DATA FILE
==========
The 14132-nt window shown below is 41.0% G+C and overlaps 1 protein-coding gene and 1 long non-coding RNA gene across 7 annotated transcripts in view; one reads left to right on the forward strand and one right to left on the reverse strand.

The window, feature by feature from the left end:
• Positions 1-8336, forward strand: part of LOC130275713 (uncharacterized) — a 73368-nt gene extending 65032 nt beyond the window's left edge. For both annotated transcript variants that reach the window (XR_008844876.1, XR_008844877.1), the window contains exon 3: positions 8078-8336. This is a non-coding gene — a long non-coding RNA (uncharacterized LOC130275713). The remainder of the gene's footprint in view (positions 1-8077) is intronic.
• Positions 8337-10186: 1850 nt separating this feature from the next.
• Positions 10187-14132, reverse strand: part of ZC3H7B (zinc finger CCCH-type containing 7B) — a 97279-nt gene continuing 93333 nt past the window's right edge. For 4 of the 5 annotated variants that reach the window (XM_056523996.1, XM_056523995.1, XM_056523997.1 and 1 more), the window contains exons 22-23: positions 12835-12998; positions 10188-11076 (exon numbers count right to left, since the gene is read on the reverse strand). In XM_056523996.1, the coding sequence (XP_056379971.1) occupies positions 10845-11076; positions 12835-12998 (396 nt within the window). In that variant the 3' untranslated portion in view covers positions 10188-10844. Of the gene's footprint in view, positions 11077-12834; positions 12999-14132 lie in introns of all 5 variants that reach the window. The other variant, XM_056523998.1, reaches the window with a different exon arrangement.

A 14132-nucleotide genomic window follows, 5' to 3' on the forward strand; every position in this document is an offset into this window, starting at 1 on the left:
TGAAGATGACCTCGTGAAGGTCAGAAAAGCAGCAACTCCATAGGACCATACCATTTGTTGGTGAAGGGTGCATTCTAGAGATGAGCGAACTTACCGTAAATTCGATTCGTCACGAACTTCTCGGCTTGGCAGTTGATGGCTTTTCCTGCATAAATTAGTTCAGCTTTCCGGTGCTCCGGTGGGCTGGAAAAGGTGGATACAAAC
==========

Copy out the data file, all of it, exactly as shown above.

The 14132-nt window shown below is 41.0% G+C and overlaps 1 protein-coding gene and 1 long non-coding RNA gene across 7 annotated transcripts in view; one reads left to right on the forward strand and one right to left on the reverse strand.

The window, feature by feature from the left end:
• Positions 1-8336, forward strand: part of LOC130275713 (uncharacterized) — a 73368-nt gene extending 65032 nt beyond the window's left edge. For both annotated transcript variants that reach the window (XR_008844876.1, XR_008844877.1), the window contains exon 3: positions 8078-8336. This is a non-coding gene — a long non-coding RNA (uncharacterized LOC130275713). The remainder of the gene's footprint in view (positions 1-8077) is intronic.
• Positions 8337-10186: 1850 nt separating this feature from the next.
• Positions 10187-14132, reverse strand: part of ZC3H7B (zinc finger CCCH-type containing 7B) — a 97279-nt gene continuing 93333 nt past the window's right edge. For 4 of the 5 annotated variants that reach the window (XM_056523996.1, XM_056523995.1, XM_056523997.1 and 1 more), the window contains exons 22-23: positions 12835-12998; positions 10188-11076 (exon numbers count right to left, since the gene is read on the reverse strand). In XM_056523996.1, the coding sequence (XP_056379971.1) occupies positions 10845-11076; positions 12835-12998 (396 nt within the window). In that variant the 3' untranslated portion in view covers positions 10188-10844. Of the gene's footprint in view, positions 11077-12834; positions 12999-14132 lie in introns of all 5 variants that reach the window. The other variant, XM_056523998.1, reaches the window with a different exon arrangement.

A 14132-nucleotide genomic window follows, 5' to 3' on the forward strand; every position in this document is an offset into this window, starting at 1 on the left:
TGAAGATGACCTCGTGAAGGTCAGAAAAGCAGCAACTCCATAGGACCATACCATTTGTTGGTGAAGGGTGCATTCTAGAGATGAGCGAACTTACCGTAAATTCGATTCGTCACGAACTTCTCGGCTTGGCAGTTGATGGCTTTTCCTGCATAAATTAGTTCAGCTTTCCGGTGCTCCGGTGGGCTGGAAAAGGTGGATACAAAC